Unfortunately, this is the reality that healthcare industry professionals are facing today. And while 92% of healthcare organizations are confident in their ability to respond to cyberattacks, there is a plethora of malicious activity that poses a great threat to their networks. Here are the main cybersecurity challenges faced by the industry today:
The Rise of Ransomware
You might recall the WannaCry attack of 2017, the ransomware worm that attacked hospitals as well as other industries by exploiting a weakness in Windows machines. This worm infected thousands of computers around the world and threw the United Kingdom’s National Health Service into chaos. This resulted in the Health Care Industry Cybersecurity Task Force to conclude that healthcare cybersecurity was in critical condition.
Why was the healthcare industry so impacted by this cyberattack? Many hospitals struggle to keep up when it comes to upgrading their operating systems due to the sheer volume of devices on the network. However, much of the software in a medical-specific device is often custom made, making system upgrades difficult. Additionally, manufacturers tend to avoid prematurely pushing out modifications that could potentially impact patient safety. For these reasons, medical machines continue to exist with outdated software, putting them at greater risk of cyberattacks such as ransomware.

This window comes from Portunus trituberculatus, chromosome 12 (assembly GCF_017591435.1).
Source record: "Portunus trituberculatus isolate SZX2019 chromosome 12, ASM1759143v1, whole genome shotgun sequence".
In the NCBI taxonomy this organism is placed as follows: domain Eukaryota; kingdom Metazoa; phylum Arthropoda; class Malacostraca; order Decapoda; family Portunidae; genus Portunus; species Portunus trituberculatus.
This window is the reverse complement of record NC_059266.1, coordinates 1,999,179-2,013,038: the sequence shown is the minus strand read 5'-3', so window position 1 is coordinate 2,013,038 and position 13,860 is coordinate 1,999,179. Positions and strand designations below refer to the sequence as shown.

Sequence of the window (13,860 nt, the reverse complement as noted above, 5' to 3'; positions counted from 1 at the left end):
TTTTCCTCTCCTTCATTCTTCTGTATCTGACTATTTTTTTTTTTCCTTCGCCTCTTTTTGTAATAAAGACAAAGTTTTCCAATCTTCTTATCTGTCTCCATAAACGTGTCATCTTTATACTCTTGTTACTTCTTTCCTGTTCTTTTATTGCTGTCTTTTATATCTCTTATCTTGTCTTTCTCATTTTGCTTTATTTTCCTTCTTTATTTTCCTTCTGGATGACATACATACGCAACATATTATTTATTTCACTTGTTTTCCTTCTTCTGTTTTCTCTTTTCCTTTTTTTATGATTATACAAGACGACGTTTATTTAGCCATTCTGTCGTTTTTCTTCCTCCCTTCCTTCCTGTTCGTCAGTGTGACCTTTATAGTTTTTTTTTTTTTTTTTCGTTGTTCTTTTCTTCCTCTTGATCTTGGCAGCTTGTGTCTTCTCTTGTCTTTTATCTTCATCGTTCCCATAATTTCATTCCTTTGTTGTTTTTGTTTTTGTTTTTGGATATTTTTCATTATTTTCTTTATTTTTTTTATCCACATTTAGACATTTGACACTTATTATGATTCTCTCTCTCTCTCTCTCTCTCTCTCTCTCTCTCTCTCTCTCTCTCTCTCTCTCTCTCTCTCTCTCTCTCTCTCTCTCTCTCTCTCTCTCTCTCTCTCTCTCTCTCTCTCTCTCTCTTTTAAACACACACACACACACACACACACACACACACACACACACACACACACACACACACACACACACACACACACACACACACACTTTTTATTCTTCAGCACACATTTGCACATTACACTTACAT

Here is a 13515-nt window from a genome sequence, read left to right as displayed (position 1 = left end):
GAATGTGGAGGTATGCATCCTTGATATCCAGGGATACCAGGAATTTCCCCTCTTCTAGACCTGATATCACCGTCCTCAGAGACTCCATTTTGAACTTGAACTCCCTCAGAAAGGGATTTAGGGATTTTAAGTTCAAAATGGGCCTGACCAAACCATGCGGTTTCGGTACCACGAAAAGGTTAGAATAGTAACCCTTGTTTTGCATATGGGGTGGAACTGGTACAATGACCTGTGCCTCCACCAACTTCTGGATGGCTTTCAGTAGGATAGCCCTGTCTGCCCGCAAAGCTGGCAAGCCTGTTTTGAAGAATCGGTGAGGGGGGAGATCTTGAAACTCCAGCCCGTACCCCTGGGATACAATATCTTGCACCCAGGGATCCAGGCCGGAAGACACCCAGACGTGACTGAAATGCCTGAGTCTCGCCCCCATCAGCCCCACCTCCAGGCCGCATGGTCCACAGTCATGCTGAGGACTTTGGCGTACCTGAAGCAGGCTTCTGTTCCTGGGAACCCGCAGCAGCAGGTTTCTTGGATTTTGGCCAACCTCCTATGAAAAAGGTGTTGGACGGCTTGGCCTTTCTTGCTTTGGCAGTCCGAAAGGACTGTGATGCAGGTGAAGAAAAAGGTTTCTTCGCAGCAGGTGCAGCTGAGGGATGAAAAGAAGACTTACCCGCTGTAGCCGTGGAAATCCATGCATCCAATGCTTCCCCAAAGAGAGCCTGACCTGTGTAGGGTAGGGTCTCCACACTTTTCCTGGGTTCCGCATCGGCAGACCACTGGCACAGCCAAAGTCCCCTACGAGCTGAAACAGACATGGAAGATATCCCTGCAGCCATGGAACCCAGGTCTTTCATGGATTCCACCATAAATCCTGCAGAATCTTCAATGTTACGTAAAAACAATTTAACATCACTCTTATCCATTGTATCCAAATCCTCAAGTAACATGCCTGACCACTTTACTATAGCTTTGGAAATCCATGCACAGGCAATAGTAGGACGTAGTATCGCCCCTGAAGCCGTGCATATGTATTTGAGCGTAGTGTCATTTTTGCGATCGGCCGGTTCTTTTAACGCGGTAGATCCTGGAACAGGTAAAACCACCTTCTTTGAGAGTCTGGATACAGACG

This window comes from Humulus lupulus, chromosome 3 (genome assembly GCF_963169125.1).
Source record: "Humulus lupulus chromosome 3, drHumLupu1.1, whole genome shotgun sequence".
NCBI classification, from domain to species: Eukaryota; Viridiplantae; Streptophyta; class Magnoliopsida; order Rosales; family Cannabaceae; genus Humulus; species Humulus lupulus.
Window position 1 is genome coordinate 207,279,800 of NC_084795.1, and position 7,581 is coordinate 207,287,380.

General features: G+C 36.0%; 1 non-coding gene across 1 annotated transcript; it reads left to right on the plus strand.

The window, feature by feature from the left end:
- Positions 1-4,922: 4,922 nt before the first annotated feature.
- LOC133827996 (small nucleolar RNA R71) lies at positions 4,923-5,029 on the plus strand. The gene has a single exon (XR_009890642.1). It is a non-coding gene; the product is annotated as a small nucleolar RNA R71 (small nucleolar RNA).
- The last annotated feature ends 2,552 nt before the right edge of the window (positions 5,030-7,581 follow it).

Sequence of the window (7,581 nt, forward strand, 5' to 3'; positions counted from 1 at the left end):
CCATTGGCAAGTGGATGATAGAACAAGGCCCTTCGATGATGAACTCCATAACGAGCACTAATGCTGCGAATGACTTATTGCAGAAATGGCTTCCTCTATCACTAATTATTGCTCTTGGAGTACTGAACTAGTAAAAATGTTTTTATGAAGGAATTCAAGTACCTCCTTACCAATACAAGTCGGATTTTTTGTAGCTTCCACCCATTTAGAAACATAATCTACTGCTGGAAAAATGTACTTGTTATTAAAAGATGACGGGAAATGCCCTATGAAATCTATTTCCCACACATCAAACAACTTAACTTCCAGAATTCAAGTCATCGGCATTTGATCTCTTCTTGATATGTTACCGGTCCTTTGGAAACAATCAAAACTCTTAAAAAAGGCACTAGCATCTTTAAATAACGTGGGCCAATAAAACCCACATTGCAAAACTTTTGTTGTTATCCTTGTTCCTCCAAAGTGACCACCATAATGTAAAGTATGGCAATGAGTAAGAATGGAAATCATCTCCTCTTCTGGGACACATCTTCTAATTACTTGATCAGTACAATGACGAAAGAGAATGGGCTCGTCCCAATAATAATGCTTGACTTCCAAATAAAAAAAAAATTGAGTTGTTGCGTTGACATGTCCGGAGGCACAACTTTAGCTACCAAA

Lack of Investment
Many organizations within the healthcare industry suffer from a lack of investment in cybersecurity solutions. Despite the number of breaches that occur, healthcare is behind other sectors when it comes to taking security measures. Only 4-7% of healthcare’s IT budget is allocated to cybersecurity, while other sectors allocate about 15% to their security practices. However, the finances associated with a cyberattack if these solutions aren’t put in place can take an even greater toll on an organization. Some hospitals and healthcare insurers see estimates of over $5 billion in costs as the result of cyberattacks on their systems. On top of the costs incurred finding a solution to fix these breaches, healthcare organizations then have to deal with fines from the Department of Health and Human Services Office of Civil Rights.
Securing Connected Devices
With the growing adoption of IoT, more and more devices are being connected and used in healthcare systems. However, as connected medical devices become more powerful and widely adopted, they become greater targets for malicious actors to exploit. According to the Cybersecurity in Healthcare report, over 16% of IT professionals can’t patch their own operating systems, leaving the network wide open for attack. Now imagine if a cybercriminal gained access to just one medical device on the exposed network. This could lead to the theft of sensitive patient data or even unauthorized access to an implanted device that could cause physical harm to the user.